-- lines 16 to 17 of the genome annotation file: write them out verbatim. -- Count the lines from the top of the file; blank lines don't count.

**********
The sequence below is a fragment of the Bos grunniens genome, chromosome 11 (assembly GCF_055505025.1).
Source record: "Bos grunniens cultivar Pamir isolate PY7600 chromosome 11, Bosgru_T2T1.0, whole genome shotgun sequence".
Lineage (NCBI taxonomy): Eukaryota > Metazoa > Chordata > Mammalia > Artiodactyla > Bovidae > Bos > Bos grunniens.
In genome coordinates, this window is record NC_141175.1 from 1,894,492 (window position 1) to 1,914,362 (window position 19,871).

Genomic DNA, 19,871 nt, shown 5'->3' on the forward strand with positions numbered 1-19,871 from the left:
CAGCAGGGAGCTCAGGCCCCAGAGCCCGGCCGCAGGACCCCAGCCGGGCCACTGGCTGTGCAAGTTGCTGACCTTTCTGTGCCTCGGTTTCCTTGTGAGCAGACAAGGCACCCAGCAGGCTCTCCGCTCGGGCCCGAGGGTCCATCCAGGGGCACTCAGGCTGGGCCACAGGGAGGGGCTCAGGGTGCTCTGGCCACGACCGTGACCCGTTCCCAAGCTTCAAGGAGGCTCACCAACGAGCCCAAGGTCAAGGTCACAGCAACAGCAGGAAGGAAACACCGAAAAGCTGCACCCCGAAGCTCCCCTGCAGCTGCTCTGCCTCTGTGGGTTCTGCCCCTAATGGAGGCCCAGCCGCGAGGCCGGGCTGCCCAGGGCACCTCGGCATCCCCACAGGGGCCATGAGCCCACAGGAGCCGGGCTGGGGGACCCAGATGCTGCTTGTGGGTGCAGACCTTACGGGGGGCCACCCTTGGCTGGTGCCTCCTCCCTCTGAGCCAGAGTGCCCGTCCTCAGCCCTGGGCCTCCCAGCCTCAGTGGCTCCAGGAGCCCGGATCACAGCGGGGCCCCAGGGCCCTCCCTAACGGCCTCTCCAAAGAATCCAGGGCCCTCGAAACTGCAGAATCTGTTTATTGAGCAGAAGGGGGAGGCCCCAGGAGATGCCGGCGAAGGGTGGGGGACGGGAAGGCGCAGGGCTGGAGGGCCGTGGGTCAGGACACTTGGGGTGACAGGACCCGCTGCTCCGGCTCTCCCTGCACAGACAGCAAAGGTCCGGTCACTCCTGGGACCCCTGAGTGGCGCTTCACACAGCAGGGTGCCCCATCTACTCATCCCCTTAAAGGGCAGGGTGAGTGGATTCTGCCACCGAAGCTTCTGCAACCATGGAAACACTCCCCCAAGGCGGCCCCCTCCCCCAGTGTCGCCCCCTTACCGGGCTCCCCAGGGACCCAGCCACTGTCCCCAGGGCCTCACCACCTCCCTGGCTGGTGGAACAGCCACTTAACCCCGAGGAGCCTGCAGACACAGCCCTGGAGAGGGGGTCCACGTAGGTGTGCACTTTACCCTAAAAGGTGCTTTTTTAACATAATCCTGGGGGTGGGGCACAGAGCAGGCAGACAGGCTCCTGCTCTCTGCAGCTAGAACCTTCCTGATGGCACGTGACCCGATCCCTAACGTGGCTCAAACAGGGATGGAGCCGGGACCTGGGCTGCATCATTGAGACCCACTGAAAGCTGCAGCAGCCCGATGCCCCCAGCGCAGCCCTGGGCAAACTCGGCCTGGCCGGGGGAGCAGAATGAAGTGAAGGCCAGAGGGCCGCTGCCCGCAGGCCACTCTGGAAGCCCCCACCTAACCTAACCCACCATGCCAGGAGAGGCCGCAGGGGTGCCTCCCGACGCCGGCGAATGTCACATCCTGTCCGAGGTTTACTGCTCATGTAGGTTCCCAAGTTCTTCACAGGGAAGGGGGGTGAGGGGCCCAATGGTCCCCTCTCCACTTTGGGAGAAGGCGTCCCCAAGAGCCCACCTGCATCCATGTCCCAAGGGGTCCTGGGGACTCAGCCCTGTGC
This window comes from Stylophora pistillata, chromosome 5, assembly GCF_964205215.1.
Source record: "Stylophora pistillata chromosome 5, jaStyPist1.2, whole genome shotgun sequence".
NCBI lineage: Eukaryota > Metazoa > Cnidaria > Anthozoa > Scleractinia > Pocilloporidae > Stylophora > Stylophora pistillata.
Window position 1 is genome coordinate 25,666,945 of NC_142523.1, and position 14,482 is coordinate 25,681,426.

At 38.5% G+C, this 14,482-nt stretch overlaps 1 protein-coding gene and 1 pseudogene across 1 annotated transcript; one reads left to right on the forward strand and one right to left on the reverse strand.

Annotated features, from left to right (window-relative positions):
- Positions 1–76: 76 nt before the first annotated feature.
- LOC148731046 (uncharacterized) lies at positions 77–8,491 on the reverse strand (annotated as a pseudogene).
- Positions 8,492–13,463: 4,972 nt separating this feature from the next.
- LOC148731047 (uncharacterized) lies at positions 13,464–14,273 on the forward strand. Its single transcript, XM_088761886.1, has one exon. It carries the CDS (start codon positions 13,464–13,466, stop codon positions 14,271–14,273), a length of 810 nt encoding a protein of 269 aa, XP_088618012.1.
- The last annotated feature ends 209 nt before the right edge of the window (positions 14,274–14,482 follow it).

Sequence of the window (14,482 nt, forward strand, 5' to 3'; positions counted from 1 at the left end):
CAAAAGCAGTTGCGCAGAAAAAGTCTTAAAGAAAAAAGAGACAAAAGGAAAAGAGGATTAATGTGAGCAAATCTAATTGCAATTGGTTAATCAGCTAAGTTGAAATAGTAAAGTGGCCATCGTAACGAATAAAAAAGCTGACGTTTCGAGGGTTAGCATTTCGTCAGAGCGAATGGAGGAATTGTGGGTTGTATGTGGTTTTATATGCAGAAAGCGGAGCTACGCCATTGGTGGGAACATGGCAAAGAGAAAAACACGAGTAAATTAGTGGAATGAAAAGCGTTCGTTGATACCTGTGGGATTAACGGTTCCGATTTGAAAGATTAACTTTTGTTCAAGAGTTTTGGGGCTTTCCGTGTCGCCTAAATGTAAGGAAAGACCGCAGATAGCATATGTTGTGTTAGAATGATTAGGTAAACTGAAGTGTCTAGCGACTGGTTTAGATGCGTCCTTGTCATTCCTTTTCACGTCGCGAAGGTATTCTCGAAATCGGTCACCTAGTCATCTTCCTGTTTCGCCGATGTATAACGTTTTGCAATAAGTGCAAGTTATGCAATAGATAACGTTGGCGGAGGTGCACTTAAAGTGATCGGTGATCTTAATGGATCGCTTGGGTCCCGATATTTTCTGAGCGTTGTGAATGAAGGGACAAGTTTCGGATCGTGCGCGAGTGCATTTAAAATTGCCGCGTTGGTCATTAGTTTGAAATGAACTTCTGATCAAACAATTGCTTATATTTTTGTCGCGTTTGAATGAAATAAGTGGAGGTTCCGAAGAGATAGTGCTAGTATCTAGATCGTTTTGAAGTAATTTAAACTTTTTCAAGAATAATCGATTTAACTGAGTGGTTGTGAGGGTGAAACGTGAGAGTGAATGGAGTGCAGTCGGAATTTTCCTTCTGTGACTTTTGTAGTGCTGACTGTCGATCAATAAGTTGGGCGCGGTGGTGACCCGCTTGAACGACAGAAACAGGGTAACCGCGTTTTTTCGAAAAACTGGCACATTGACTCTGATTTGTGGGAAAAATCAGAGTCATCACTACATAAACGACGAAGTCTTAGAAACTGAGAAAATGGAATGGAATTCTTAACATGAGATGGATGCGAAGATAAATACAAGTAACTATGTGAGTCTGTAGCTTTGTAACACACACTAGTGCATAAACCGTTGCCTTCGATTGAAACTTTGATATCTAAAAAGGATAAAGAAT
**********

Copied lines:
- LOC148731047 (uncharacterized) lies at positions 13,464–14,273 on the forward strand. Its single transcript, XM_088761886.1, has one exon. It carries the CDS (start codon positions 13,464–13,466, stop codon positions 14,271–14,273), a length of 810 nt encoding a protein of 269 aa, XP_088618012.1.
- The last annotated feature ends 209 nt before the right edge of the window (positions 14,274–14,482 follow it).